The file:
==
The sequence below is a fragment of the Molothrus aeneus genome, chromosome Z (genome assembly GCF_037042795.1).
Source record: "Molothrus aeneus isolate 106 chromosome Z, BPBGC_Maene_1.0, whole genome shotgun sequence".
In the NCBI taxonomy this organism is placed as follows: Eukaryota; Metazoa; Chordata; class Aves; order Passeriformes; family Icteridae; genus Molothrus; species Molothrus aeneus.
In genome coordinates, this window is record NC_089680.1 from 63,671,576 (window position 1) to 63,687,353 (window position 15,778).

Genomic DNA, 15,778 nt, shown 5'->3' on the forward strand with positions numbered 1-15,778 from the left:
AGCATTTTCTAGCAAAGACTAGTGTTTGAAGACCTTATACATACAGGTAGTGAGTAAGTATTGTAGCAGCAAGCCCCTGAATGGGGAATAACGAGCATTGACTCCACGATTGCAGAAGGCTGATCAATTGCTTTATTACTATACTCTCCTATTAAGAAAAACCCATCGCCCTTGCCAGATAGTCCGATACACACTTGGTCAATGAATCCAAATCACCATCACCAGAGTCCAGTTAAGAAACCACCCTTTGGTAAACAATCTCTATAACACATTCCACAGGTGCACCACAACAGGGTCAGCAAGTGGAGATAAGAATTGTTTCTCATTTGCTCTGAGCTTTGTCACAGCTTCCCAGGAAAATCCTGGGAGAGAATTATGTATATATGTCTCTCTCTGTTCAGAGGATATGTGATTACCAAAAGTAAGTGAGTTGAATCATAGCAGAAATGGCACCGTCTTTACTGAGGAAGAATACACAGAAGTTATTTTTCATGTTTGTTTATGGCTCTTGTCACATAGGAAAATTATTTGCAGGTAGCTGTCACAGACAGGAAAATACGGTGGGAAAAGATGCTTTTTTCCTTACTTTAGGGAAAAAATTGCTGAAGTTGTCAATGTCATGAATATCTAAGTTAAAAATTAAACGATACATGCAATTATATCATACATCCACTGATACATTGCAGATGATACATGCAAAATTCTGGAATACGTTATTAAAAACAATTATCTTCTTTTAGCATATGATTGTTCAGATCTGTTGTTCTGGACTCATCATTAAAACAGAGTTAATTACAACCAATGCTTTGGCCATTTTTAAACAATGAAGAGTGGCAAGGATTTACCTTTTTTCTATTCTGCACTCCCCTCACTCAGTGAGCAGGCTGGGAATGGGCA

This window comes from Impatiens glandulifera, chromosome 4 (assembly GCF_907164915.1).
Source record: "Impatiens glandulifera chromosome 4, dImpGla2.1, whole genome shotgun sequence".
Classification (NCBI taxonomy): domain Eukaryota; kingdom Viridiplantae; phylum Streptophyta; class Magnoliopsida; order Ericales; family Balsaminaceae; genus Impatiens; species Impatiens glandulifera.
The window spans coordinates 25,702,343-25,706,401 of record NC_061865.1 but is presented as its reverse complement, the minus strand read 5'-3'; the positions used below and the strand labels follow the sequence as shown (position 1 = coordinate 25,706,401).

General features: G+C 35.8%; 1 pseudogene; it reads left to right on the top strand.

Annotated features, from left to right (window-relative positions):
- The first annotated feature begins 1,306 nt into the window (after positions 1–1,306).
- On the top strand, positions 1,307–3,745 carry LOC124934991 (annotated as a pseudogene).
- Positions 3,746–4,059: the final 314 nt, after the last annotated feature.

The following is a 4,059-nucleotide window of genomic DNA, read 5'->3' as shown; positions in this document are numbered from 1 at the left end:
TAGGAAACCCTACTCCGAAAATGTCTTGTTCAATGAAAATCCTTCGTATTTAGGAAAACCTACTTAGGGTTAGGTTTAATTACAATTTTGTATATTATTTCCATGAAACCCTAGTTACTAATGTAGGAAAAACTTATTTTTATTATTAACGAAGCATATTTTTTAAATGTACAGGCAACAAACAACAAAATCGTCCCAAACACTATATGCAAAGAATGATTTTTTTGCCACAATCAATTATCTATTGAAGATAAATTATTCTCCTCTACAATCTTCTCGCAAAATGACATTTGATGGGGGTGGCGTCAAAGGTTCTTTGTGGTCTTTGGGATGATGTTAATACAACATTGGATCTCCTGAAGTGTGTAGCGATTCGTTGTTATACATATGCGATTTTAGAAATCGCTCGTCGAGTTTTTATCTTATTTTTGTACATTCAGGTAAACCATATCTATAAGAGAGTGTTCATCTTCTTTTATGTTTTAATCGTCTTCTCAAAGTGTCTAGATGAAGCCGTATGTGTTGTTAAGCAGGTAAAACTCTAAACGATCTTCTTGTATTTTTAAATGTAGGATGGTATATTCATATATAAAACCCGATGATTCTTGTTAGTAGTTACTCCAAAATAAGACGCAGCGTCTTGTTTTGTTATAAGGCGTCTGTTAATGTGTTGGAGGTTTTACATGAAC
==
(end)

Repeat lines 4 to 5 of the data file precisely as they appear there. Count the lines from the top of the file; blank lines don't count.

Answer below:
In genome coordinates, this window is record NC_089680.1 from 63,671,576 (window position 1) to 63,687,353 (window position 15,778).

Genomic DNA, 15,778 nt, shown 5'->3' on the forward strand with positions numbered 1-15,778 from the left: